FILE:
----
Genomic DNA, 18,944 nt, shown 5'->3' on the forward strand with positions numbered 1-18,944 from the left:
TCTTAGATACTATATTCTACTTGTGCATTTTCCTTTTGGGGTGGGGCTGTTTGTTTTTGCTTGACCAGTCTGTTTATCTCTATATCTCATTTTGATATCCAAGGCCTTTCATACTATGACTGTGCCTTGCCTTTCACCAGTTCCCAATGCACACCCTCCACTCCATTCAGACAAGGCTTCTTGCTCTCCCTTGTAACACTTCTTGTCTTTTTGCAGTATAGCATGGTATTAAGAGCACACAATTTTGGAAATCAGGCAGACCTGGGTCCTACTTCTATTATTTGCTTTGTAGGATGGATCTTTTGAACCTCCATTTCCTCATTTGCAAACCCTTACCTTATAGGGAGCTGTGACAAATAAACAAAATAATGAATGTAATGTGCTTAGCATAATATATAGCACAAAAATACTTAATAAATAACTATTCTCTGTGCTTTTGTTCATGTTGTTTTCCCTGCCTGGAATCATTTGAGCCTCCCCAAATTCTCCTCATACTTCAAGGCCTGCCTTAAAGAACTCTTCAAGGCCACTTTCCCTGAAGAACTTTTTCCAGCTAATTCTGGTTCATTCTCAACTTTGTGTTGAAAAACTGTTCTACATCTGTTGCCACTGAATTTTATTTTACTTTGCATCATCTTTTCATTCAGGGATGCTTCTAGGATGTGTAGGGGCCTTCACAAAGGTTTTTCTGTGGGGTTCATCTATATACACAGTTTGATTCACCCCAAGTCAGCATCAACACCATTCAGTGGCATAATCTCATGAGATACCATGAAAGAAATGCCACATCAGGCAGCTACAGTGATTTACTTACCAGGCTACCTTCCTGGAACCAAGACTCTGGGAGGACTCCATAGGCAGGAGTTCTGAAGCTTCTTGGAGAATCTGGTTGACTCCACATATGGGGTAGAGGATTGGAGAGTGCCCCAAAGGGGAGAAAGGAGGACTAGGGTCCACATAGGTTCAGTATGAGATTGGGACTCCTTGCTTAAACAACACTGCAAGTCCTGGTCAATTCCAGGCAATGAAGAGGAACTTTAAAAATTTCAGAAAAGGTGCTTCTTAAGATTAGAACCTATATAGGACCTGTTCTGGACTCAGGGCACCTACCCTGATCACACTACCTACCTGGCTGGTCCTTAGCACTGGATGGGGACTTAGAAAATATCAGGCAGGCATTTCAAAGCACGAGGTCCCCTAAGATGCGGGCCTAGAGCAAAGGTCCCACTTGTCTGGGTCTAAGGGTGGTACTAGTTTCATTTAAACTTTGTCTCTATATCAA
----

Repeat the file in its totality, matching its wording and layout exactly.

Genomic DNA, 18,944 nt, shown 5'->3' on the forward strand with positions numbered 1-18,944 from the left:
TCTTAGATACTATATTCTACTTGTGCATTTTCCTTTTGGGGTGGGGCTGTTTGTTTTTGCTTGACCAGTCTGTTTATCTCTATATCTCATTTTGATATCCAAGGCCTTTCATACTATGACTGTGCCTTGCCTTTCACCAGTTCCCAATGCACACCCTCCACTCCATTCAGACAAGGCTTCTTGCTCTCCCTTGTAACACTTCTTGTCTTTTTGCAGTATAGCATGGTATTAAGAGCACACAATTTTGGAAATCAGGCAGACCTGGGTCCTACTTCTATTATTTGCTTTGTAGGATGGATCTTTTGAACCTCCATTTCCTCATTTGCAAACCCTTACCTTATAGGGAGCTGTGACAAATAAACAAAATAATGAATGTAATGTGCTTAGCATAATATATAGCACAAAAATACTTAATAAATAACTATTCTCTGTGCTTTTGTTCATGTTGTTTTCCCTGCCTGGAATCATTTGAGCCTCCCCAAATTCTCCTCATACTTCAAGGCCTGCCTTAAAGAACTCTTCAAGGCCACTTTCCCTGAAGAACTTTTTCCAGCTAATTCTGGTTCATTCTCAACTTTGTGTTGAAAAACTGTTCTACATCTGTTGCCACTGAATTTTATTTTACTTTGCATCATCTTTTCATTCAGGGATGCTTCTAGGATGTGTAGGGGCCTTCACAAAGGTTTTTCTGTGGGGTTCATCTATATACACAGTTTGATTCACCCCAAGTCAGCATCAACACCATTCAGTGGCATAATCTCATGAGATACCATGAAAGAAATGCCACATCAGGCAGCTACAGTGATTTACTTACCAGGCTACCTTCCTGGAACCAAGACTCTGGGAGGACTCCATAGGCAGGAGTTCTGAAGCTTCTTGGAGAATCTGGTTGACTCCACATATGGGGTAGAGGATTGGAGAGTGCCCCAAAGGGGAGAAAGGAGGACTAGGGTCCACATAGGTTCAGTATGAGATTGGGACTCCTTGCTTAAACAACACTGCAAGTCCTGGTCAATTCCAGGCAATGAAGAGGAACTTTAAAAATTTCAGAAAAGGTGCTTCTTAAGATTAGAACCTATATAGGACCTGTTCTGGACTCAGGGCACCTACCCTGATCACACTACCTACCTGGCTGGTCCTTAGCACTGGATGGGGACTTAGAAAATATCAGGCAGGCATTTCAAAGCACGAGGTCCCCTAAGATGCGGGCCTAGAGCAAAGGTCCCACTTGTCTGGGTCTAAGGGTGGTACTAGTTTCATTTAAACTTTGTCTCTATATCAA